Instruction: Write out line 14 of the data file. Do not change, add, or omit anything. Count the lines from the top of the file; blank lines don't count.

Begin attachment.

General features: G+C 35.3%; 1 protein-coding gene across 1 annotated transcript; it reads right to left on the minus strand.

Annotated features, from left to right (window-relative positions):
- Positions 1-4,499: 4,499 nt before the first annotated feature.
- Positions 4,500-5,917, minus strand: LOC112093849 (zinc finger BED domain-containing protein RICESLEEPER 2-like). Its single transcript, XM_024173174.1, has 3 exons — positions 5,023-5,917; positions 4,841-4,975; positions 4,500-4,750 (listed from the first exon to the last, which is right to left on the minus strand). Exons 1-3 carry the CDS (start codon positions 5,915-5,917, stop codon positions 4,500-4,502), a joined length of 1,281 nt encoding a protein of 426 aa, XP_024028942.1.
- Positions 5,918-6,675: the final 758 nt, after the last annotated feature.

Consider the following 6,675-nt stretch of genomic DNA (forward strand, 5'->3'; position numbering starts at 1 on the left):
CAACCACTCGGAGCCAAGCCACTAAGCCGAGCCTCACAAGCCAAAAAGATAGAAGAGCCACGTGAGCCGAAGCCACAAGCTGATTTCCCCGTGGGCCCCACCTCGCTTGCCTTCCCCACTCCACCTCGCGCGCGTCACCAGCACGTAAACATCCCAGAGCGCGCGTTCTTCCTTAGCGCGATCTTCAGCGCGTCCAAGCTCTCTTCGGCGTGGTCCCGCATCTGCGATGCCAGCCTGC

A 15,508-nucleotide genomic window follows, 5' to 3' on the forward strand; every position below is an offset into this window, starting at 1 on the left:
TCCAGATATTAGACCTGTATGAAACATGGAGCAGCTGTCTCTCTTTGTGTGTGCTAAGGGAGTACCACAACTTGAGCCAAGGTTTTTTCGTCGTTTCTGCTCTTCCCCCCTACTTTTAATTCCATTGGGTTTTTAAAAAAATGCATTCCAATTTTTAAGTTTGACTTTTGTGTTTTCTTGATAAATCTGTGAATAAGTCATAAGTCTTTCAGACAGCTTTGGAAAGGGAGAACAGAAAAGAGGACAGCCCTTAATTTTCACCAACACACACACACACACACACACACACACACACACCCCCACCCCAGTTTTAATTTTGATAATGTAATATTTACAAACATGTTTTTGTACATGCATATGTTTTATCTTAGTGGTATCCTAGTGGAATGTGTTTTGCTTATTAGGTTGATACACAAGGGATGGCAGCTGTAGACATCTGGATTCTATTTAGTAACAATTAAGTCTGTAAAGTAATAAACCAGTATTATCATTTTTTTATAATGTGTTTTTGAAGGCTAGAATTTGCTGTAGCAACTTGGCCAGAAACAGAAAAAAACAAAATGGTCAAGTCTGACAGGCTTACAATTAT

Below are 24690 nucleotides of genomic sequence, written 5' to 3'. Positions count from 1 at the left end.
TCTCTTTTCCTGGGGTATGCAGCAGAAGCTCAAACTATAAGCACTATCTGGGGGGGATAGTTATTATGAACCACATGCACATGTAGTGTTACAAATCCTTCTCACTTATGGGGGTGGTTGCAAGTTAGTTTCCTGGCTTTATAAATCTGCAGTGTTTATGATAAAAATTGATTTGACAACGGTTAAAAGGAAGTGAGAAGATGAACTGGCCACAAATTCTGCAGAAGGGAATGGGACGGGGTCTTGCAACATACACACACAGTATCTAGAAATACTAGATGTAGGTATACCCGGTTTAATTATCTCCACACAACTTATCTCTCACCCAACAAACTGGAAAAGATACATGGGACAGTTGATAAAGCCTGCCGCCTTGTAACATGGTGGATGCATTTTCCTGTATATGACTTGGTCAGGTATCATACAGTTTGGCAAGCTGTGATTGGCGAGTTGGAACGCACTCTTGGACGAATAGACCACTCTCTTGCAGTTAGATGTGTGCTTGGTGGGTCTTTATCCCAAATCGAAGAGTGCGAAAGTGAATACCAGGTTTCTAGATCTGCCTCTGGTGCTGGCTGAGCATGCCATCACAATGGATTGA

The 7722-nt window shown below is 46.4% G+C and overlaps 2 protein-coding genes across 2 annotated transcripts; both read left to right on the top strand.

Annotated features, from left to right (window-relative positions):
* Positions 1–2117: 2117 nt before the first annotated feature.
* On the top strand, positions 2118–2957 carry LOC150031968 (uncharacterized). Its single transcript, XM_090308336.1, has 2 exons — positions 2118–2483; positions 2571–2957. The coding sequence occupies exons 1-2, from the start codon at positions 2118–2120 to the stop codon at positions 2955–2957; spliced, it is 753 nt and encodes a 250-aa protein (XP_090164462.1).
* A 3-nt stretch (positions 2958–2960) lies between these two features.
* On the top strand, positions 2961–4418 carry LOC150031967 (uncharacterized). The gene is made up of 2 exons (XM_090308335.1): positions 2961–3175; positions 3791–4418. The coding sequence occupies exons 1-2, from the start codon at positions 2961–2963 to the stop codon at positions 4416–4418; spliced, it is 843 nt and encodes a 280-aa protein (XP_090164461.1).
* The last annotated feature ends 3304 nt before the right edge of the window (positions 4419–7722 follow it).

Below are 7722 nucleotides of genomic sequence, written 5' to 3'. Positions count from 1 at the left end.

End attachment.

* Positions 1–2117: 2117 nt before the first annotated feature.